“Assuming they don’t already plan on us doing something like that,” said Zack. “This is a new situation, but they’re not stupid. And it’s not like there’s a single person you can trick or bump off to make this work. You can’t shoot a corporation.”

“Is that Faulkner?” asked Harold.

“What? No, it’s reality,” said Zack. “Barris, you can probably get the preliminaries set up, but they’ve likely already taken steps to cut any paper trails to link them to the assassination attempts.”

“Isn’t that what you’re for?” asked Harold. “Find the dirt on them. Reconnect the paper trails, find evidence that proves that only they would have the resources to coordinate this kind of attack on an individual, and prove that they’re the only one with the motive.”

“Motive’s the hard part, actually,” said Zack. “Pettiness is hard to prove for a corporation since they’re usually more concerned with making money than getting revenge for lost money, the actions of individuals within a company notwithstanding. But yes, I’ll be doing a bit of that. It’ll just be tricky to arrange that kind of investigation from Ravelar.”

“Why’re you going to be in Ravelar?” asked Harold. “I’ll be there. Don’t think I can handle anything that comes our way?”

Zack tapped the table and stared at Harold.

“I just… assumed I’d be there as well,” said Zack. “But I suppose you and Azar can be there by yourselves. Taking the resort vacation spots all for yourself.”

“Just how it turned out with our skill sets,” said Harold, smiling.

“Right,” said Zack. “Barris stays here, Harold and Azar can live it up in Ravelar, and I’ll go between both places while researching.”

“Do we need that kind of attention drawn to you, Zack?” asked Barris. “Traveling is noticeable, and Harold already tracked you down once. Someone else might do it again.”

“Maybe,” said Zack, watching the former wrestler carefully. “But I’ll feel better if I can keep an eye on the situation from both sides. Just in case.”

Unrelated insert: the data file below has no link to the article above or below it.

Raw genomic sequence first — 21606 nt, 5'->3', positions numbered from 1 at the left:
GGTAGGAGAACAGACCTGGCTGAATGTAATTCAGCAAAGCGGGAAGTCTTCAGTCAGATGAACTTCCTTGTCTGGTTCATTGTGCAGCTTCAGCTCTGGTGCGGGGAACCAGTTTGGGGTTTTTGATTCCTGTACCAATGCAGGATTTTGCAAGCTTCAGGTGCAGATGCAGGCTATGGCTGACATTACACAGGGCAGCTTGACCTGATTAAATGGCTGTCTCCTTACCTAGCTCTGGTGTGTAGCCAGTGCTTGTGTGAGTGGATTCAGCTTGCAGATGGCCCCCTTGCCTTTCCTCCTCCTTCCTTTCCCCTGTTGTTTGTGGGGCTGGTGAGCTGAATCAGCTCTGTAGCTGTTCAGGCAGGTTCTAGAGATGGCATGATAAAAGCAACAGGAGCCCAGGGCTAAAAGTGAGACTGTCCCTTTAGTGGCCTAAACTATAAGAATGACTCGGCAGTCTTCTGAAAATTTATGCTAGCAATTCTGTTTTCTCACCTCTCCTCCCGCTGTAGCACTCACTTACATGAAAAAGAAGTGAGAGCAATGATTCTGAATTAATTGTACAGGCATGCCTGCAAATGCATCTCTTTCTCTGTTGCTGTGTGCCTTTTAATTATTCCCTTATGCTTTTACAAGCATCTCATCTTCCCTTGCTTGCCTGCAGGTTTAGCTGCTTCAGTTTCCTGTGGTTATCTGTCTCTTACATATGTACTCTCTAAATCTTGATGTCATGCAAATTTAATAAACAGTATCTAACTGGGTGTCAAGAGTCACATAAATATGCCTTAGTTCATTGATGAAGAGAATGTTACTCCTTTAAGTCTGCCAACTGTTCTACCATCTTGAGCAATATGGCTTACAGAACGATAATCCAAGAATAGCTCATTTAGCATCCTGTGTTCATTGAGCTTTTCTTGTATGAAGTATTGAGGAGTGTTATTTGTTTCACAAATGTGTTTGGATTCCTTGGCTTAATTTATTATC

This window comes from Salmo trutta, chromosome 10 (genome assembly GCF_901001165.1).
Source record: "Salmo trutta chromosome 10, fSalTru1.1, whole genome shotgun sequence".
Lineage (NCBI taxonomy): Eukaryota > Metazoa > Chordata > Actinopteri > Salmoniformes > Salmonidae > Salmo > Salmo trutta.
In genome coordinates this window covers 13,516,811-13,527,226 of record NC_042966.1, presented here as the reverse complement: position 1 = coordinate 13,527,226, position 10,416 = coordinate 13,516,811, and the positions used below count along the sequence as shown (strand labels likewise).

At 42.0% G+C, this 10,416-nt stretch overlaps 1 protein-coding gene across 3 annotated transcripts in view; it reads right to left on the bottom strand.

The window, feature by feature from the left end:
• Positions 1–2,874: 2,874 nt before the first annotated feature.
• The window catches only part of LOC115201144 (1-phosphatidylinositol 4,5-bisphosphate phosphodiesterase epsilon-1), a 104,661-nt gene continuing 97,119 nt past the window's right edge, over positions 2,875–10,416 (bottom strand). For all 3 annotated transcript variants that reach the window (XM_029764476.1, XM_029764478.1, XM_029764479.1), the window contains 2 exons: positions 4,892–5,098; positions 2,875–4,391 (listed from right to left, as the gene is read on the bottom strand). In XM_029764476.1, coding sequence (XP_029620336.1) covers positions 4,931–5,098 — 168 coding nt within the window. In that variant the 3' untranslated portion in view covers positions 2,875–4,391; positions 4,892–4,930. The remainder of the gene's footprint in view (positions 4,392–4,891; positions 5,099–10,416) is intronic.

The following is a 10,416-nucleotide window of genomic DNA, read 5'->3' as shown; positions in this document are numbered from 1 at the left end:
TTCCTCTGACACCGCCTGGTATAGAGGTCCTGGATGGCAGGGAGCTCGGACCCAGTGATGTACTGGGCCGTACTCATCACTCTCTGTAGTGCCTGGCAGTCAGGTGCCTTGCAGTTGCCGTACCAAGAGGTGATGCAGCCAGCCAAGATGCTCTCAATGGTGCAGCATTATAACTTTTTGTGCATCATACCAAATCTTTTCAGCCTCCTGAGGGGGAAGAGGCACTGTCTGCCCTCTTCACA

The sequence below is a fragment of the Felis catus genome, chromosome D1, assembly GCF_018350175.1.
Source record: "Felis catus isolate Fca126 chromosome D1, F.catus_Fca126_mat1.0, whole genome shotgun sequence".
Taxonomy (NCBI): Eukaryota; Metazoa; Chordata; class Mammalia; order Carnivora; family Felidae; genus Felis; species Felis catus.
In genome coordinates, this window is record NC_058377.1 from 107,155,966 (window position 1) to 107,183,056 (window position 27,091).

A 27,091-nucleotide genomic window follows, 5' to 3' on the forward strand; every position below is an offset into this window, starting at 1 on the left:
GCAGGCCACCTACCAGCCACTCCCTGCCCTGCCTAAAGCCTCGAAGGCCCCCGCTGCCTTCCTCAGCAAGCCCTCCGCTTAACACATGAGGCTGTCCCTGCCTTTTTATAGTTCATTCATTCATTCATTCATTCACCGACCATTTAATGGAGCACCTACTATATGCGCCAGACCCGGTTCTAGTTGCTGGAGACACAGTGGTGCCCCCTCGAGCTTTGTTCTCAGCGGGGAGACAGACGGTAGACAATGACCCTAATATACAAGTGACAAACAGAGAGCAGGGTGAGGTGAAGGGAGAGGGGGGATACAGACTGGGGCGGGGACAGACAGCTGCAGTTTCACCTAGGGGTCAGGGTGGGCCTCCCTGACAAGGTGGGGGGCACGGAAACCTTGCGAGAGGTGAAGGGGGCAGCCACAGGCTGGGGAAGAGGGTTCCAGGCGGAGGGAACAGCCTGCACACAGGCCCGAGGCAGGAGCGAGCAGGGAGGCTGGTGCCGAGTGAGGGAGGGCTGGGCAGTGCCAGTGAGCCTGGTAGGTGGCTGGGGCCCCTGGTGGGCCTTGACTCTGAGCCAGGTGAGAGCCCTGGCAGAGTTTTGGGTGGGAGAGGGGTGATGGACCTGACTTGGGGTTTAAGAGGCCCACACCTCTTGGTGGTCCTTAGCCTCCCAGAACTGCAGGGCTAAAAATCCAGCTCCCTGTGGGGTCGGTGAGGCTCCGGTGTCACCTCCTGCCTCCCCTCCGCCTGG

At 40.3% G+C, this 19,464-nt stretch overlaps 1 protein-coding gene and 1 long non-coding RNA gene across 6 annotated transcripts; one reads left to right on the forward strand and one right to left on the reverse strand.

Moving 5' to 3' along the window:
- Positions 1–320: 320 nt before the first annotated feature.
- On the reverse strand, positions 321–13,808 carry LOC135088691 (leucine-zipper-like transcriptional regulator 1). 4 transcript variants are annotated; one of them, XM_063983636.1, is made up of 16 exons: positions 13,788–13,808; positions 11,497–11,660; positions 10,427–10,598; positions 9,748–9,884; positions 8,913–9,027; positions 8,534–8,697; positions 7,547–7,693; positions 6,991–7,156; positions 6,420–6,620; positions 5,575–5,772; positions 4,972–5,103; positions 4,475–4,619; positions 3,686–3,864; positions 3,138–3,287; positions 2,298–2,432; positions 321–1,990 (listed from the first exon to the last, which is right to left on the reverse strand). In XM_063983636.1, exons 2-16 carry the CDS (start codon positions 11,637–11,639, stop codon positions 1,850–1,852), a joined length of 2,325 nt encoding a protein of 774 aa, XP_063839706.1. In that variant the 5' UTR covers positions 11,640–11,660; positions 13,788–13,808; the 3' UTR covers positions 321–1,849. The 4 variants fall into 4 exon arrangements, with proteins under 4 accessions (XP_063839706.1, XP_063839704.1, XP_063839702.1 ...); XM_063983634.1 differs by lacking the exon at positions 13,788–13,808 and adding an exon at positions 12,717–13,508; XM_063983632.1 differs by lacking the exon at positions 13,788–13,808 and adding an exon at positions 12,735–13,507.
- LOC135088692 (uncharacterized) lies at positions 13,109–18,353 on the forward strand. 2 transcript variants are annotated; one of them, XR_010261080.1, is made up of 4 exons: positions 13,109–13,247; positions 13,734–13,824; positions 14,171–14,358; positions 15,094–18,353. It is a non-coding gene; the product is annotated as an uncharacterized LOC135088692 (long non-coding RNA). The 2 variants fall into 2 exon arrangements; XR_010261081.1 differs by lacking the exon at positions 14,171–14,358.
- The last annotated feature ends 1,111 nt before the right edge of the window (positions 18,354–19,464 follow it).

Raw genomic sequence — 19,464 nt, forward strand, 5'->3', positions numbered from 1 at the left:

Episode 99: Cooler Heads Will Prevail

“It looks different than I remember,” said Commander Sanchez, staring through the view screen. “I saw The Soul Survivor on the news once. The dome had a different curvature.”

“According to Captain Andrew Ortega, The Soul Survivor had a knack for reinventing himself,” said Pilot Tan. He stood on the bridge of the Morcalan Scuttler. His briefing on his own ship had gone well, but according to Commander Sanchez they wanted his insight into the vessel. Most of his information wasn’t anything that the Wraithstrike teams couldn’t figure out on their own, but he was able to identify the storage crates that contained the disassembled pieces of The Soul Survivor’s robotic body. Alsafi stood next to him, holding up the sturdy dome that Tan had identified as what passed for the “head.”

“Can I keep it?” asked Alsafi, holding it up to the light.

“The Emperor’s Herald says no,” said Sanchez. “The Emperor has an interest in unique and potentially useful technologies, and the still undocumented mechanisms within The Soul Survivor’s body count. Besides, even if it was the policy to allow Wraithstrike team leaders to keep trophies of this sort, that honor would fall to Wraithstrike Delta’s leader, not you.”

“Aww,” said Alsafi. “Stupid Delta team… Paul gets all the fun.”

“All the hypothetical fun, at least,” said Sanchez.